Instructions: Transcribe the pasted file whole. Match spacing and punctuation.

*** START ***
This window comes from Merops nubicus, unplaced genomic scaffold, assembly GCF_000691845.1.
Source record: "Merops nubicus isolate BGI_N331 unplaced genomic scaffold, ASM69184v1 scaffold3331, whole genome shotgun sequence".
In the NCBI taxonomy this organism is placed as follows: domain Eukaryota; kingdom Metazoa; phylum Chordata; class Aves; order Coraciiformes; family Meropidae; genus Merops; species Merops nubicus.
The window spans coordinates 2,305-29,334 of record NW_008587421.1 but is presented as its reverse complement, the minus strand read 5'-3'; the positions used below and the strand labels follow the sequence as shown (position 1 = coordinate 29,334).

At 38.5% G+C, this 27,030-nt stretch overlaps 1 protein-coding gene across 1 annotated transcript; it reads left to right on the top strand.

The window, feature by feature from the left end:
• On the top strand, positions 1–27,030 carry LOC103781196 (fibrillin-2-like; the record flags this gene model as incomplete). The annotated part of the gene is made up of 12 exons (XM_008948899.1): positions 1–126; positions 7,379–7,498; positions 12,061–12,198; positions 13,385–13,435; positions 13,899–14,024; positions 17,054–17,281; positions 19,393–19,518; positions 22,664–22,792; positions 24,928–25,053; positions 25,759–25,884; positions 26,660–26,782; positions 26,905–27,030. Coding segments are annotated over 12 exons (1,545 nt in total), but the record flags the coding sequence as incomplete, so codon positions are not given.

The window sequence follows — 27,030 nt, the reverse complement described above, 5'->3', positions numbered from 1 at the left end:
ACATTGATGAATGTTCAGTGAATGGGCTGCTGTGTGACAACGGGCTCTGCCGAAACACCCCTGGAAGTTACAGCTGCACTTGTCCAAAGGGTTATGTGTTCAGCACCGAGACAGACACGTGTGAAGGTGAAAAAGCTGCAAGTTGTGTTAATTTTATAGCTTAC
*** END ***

This window comes from Merops nubicus, unplaced genomic scaffold, assembly GCF_000691845.1.
Source record: "Merops nubicus isolate BGI_N331 unplaced genomic scaffold, ASM69184v1 scaffold3331, whole genome shotgun sequence".
In the NCBI taxonomy this organism is placed as follows: domain Eukaryota; kingdom Metazoa; phylum Chordata; class Aves; order Coraciiformes; family Meropidae; genus Merops; species Merops nubicus.
The window spans coordinates 2,305-29,334 of record NW_008587421.1 but is presented as its reverse complement, the minus strand read 5'-3'; the positions used below and the strand labels follow the sequence as shown (position 1 = coordinate 29,334).

At 38.5% G+C, this 27,030-nt stretch overlaps 1 protein-coding gene across 1 annotated transcript; it reads left to right on the top strand.

The window, feature by feature from the left end:
• On the top strand, positions 1–27,030 carry LOC103781196 (fibrillin-2-like; the record flags this gene model as incomplete). The annotated part of the gene is made up of 12 exons (XM_008948899.1): positions 1–126; positions 7,379–7,498; positions 12,061–12,198; positions 13,385–13,435; positions 13,899–14,024; positions 17,054–17,281; positions 19,393–19,518; positions 22,664–22,792; positions 24,928–25,053; positions 25,759–25,884; positions 26,660–26,782; positions 26,905–27,030. Coding segments are annotated over 12 exons (1,545 nt in total), but the record flags the coding sequence as incomplete, so codon positions are not given.

The window sequence follows — 27,030 nt, the reverse complement described above, 5'->3', positions numbered from 1 at the left end:
ACATTGATGAATGTTCAGTGAATGGGCTGCTGTGTGACAACGGGCTCTGCCGAAACACCCCTGGAAGTTACAGCTGCACTTGTCCAAAGGGTTATGTGTTCAGCACCGAGACAGACACGTGTGAAGGTGAAAAAGCTGCAAGTTGTGTTAATTTTATAGCTTAC